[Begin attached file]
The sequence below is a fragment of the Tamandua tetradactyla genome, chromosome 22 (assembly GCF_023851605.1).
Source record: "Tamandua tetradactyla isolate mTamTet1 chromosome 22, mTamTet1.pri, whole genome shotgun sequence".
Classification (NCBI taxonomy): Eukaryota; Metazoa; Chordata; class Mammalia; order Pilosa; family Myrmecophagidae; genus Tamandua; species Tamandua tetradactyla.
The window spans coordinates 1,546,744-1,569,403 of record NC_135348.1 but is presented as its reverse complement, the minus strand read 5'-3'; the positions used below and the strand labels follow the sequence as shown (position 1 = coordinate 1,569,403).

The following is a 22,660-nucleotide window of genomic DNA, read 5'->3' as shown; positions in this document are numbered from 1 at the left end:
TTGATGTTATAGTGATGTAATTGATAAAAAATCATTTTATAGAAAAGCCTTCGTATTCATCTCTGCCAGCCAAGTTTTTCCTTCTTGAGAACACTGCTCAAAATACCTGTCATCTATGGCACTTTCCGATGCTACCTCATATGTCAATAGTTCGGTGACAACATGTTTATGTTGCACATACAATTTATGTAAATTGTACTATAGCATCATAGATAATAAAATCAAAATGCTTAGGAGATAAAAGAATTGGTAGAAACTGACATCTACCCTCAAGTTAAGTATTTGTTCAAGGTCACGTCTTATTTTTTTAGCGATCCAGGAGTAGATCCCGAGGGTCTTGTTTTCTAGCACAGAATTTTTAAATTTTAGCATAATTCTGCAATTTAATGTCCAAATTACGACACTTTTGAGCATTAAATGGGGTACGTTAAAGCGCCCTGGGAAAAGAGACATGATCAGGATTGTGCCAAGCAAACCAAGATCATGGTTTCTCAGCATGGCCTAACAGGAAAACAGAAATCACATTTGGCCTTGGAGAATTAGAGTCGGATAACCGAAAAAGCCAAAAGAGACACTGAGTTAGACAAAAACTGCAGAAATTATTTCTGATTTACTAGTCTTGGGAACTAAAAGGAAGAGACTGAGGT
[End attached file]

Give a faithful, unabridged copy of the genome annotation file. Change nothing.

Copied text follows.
The sequence below is a fragment of the Tamandua tetradactyla genome, chromosome 22 (assembly GCF_023851605.1).
Source record: "Tamandua tetradactyla isolate mTamTet1 chromosome 22, mTamTet1.pri, whole genome shotgun sequence".
Classification (NCBI taxonomy): Eukaryota; Metazoa; Chordata; class Mammalia; order Pilosa; family Myrmecophagidae; genus Tamandua; species Tamandua tetradactyla.
The window spans coordinates 1,546,744-1,569,403 of record NC_135348.1 but is presented as its reverse complement, the minus strand read 5'-3'; the positions used below and the strand labels follow the sequence as shown (position 1 = coordinate 1,569,403).

The following is a 22,660-nucleotide window of genomic DNA, read 5'->3' as shown; positions in this document are numbered from 1 at the left end:
TTGATGTTATAGTGATGTAATTGATAAAAAATCATTTTATAGAAAAGCCTTCGTATTCATCTCTGCCAGCCAAGTTTTTCCTTCTTGAGAACACTGCTCAAAATACCTGTCATCTATGGCACTTTCCGATGCTACCTCATATGTCAATAGTTCGGTGACAACATGTTTATGTTGCACATACAATTTATGTAAATTGTACTATAGCATCATAGATAATAAAATCAAAATGCTTAGGAGATAAAAGAATTGGTAGAAACTGACATCTACCCTCAAGTTAAGTATTTGTTCAAGGTCACGTCTTATTTTTTTAGCGATCCAGGAGTAGATCCCGAGGGTCTTGTTTTCTAGCACAGAATTTTTAAATTTTAGCATAATTCTGCAATTTAATGTCCAAATTACGACACTTTTGAGCATTAAATGGGGTACGTTAAAGCGCCCTGGGAAAAGAGACATGATCAGGATTGTGCCAAGCAAACCAAGATCATGGTTTCTCAGCATGGCCTAACAGGAAAACAGAAATCACATTTGGCCTTGGAGAATTAGAGTCGGATAACCGAAAAAGCCAAAAGAGACACTGAGTTAGACAAAAACTGCAGAAATTATTTCTGATTTACTAGTCTTGGGAACTAAAAGGAAGAGACTGAGGT